Media and Bill Clinton Fostered Decades of #MeToo Silence

Media, Politics
Reading Time: 3 minutes

A USA Business Radio Media Wrap Up

Editors: The scandalous affair between Bill Clinton and an intern named Monica Lewinsky provided a sobering opportunity that should have empowered women to rise up against oppressive and powerful men.  Instead, it forced women into an even “Darker Age” of oppression in the world of business and politics.  Part of this is due to the fact that there were virtually no consequences — in the end — for Bill Clinton.  Sure, he was “embarrassed” but seemed to be more so for being caught, not the behavior itself.  Meanwhile, young Lewinsky’s career and personal life was largely derailed for decades.  Somehow, she become the butt of jokes, she was seen as the “home wrecker,” it was a terrible situation for a young woman dealing with an incredibly powerful man. Lewinsky was described and treated in a terrible way for decades.  It is it any surprise that young women that saw this treatment chose to be silent? 

People are beginning to rethink the Clinton years.  The former President’s work of fiction — “The President is Missing” (or wishes he was) — is seen by many as a smoke screen  to distract readers from his own #MeToo behavior, during the 20th anniversary of that scandal.  

Allison Yarrow writes at the Daily Beast :

“I had never heard the word “intern” before Monica Lewinsky became a news fixture. I was 15 years old when the story broke. Kids in Macon, Georgia, spent summers working in food services, playing baseball, or going to camp. We weren’t pursuing careers. I assumed “intern” was a bad word, because of the way it was being used to describe Lewinsky. A pseudonym for bitch or slut, not somebody who worked for free.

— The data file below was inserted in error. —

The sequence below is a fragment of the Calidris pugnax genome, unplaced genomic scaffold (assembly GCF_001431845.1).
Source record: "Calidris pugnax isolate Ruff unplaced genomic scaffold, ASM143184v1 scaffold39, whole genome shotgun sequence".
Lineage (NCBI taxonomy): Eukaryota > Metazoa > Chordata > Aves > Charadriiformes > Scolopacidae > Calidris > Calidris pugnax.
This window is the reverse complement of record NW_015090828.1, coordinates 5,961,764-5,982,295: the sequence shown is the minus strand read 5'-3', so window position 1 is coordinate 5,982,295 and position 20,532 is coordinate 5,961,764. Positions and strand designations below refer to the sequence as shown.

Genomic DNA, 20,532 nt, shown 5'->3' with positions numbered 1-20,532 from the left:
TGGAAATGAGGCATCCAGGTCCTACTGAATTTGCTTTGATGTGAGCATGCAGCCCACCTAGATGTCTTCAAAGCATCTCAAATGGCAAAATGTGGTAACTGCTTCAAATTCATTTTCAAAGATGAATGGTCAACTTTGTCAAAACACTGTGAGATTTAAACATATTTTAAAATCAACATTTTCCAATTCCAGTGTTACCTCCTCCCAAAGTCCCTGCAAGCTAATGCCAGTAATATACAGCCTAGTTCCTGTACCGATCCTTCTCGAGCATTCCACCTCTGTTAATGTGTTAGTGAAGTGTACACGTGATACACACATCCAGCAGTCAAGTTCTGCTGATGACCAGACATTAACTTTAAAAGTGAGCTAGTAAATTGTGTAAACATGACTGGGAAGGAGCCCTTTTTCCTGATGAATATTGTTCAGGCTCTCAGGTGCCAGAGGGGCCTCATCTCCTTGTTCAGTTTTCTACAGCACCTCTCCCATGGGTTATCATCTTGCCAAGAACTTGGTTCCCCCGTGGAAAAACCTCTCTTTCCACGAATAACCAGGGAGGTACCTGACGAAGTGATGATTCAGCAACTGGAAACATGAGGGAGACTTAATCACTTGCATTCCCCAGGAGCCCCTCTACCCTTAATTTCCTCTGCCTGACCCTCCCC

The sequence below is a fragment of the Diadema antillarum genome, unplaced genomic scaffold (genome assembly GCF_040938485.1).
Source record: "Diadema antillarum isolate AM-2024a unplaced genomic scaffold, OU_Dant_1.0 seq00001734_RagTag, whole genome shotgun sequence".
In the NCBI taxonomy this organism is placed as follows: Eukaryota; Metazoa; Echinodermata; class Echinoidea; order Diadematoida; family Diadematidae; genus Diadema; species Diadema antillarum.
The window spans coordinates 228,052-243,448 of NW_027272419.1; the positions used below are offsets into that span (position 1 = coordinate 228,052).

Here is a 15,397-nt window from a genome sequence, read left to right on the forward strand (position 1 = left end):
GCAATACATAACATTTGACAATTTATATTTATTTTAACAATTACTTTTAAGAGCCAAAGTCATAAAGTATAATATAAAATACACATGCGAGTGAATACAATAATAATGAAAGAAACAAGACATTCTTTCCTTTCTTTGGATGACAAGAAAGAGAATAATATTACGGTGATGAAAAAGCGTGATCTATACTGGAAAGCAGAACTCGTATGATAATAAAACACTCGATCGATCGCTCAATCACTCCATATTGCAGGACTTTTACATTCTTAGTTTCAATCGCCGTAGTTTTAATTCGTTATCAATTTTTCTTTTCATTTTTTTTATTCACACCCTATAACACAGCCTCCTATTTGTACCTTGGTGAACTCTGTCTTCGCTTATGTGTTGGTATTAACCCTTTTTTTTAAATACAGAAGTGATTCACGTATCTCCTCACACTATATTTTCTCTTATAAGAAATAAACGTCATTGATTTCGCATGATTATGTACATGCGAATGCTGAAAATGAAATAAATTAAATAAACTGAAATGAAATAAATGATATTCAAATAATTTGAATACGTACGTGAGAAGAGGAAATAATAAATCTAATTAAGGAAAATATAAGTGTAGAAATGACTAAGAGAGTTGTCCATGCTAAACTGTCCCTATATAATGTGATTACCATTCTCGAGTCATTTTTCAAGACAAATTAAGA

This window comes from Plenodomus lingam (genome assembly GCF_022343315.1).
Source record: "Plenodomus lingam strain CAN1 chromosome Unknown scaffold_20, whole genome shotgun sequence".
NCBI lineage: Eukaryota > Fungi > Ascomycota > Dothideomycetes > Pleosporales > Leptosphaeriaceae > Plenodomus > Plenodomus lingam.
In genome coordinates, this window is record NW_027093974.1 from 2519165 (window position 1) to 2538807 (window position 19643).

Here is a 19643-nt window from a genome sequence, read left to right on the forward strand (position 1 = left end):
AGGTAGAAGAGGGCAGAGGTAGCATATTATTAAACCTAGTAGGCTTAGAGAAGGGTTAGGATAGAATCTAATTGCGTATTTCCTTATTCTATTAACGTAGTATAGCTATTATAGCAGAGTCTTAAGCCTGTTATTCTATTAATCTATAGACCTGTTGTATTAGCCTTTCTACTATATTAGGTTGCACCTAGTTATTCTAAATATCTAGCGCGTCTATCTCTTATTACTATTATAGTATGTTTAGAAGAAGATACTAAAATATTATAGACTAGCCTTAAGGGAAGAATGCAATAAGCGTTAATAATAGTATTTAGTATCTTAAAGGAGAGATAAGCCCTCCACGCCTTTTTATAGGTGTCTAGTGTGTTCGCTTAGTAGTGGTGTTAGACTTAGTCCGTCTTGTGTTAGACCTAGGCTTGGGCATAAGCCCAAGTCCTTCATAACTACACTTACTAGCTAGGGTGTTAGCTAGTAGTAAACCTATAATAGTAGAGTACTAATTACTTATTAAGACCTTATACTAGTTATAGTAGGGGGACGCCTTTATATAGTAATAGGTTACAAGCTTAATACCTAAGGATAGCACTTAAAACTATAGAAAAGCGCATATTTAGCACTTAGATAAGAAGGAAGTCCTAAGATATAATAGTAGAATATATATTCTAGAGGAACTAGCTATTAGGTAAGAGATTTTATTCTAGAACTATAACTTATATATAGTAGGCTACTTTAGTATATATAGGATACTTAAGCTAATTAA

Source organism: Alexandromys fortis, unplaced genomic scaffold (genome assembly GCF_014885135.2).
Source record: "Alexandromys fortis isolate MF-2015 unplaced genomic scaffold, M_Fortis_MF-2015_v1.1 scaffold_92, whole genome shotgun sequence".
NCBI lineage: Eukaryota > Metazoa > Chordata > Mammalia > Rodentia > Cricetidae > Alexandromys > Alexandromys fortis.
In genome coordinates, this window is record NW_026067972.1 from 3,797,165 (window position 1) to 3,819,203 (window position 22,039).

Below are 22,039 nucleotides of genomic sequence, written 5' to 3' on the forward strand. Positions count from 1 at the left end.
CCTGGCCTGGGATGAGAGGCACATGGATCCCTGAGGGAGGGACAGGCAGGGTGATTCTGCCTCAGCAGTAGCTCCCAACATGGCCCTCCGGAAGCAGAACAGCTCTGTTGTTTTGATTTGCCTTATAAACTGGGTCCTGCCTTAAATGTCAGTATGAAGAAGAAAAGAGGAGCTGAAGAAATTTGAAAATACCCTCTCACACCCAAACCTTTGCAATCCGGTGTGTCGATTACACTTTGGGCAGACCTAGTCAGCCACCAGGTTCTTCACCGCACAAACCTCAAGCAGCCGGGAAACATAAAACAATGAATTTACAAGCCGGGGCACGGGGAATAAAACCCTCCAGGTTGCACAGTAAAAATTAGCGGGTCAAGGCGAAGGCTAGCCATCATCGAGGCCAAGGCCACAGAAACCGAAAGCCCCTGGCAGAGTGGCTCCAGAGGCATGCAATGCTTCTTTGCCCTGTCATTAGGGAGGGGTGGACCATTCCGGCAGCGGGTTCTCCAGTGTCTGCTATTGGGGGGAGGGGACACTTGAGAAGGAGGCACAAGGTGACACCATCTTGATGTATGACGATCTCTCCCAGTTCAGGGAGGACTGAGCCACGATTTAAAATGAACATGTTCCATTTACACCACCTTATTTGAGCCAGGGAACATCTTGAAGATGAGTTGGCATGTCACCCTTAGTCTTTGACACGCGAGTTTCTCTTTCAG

“August 6 will mark two decades since Lewinsky’s testimony before a grand jury, where she was forced to recount the minutiae of her sexual relationship with Bill Clinton, the president of the United States. Since then, I’ve thought a lot about how humiliating it must have been for her to describe what occurred in front of all those strangers. One of the people questioning her reads a rote definition of “sexual relations” to Lewinsky, asks her whether she understands it, and then offers printed copies to the jury. Lewinsky is chastised for saying Mmm-hmm. She later thanks her tormentors.

“What I knew about sex at that time I learned through two distinct vectors—school-based abstinence-only education, and popular culture. Shaming and blaming female sexuality while praising and celebrating male sexuality was enshrined in the media and its marketers. It informed the teen magazine quizzes that asked ‘Are you a Boyfriend Addict?’ ‘Are You Obsessed with Him?’ or ‘Are You Jealous?’ It underpinned the television shows I loved, like Saved By The Bell, and Beverly Hills, 90210, in which the male characters tackled the meatier dilemmas and ogled girls, while girls groomed themselves in pursuit of male attention. And it appeared in nearly every marketing campaign I can remember, to sell shoes, school supplies, and even cereal—Honey Nut Cheerios… (READ MORE)

Allison Yarrow: “I assumed “intern” was a bad word, because of the way it was being used to describe Lewinsky. A pseudonym for bitch or slut, not somebody who worked for free.”

The following videos powerfully capture how the media fostered the decades of silence and how it has recently evolved:




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